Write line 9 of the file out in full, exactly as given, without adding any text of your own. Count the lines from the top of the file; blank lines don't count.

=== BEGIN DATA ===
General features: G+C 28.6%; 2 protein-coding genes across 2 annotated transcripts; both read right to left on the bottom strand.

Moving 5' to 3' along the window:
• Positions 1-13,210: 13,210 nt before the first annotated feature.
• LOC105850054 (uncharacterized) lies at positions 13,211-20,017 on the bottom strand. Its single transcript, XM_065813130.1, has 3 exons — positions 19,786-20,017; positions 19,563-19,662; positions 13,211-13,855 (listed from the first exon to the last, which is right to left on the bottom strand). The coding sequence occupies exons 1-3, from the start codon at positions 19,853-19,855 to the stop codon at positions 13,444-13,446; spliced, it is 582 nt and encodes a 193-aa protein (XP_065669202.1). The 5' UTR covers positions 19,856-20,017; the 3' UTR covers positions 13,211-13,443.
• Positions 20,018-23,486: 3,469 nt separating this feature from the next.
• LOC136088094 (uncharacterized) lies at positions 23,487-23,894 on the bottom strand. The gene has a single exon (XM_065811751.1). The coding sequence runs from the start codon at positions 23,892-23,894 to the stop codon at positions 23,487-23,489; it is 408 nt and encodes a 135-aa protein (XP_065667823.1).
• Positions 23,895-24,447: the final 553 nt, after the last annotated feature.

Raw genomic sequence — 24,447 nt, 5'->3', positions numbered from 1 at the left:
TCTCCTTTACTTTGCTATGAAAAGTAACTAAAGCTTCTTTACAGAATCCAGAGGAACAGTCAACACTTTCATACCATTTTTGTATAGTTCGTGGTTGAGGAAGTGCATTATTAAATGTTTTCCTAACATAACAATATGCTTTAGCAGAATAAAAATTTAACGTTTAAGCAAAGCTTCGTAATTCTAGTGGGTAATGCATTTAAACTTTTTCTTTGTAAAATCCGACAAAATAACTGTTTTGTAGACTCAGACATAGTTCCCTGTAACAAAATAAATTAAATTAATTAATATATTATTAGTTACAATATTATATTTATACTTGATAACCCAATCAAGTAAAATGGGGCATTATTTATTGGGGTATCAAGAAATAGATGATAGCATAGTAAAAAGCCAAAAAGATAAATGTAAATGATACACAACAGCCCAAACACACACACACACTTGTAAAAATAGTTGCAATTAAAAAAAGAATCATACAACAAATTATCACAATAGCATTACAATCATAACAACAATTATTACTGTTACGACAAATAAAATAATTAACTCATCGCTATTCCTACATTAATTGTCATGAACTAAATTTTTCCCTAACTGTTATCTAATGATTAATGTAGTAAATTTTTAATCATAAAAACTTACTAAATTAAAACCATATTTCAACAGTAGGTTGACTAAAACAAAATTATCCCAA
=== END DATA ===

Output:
TCTCCTTTACTTTGCTATGAAAAGTAACTAAAGCTTCTTTACAGAATCCAGAGGAACAGTCAACACTTTCATACCATTTTTGTATAGTTCGTGGTTGAGGAAGTGCATTATTAAATGTTTTCCTAACATAACAATATGCTTTAGCAGAATAAAAATTTAACGTTTAAGCAAAGCTTCGTAATTCTAGTGGGTAATGCATTTAAACTTTTTCTTTGTAAAATCCGACAAAATAACTGTTTTGTAGACTCAGACATAGTTCCCTGTAACAAAATAAATTAAATTAATTAATATATTATTAGTTACAATATTATATTTATACTTGATAACCCAATCAAGTAAAATGGGGCATTATTTATTGGGGTATCAAGAAATAGATGATAGCATAGTAAAAAGCCAAAAAGATAAATGTAAATGATACACAACAGCCCAAACACACACACACACTTGTAAAAATAGTTGCAATTAAAAAAAGAATCATACAACAAATTATCACAATAGCATTACAATCATAACAACAATTATTACTGTTACGACAAATAAAATAATTAACTCATCGCTATTCCTACATTAATTGTCATGAACTAAATTTTTCCCTAACTGTTATCTAATGATTAATGTAGTAAATTTTTAATCATAAAAACTTACTAAATTAAAACCATATTTCAACAGTAGGTTGACTAAAACAAAATTATCCCAA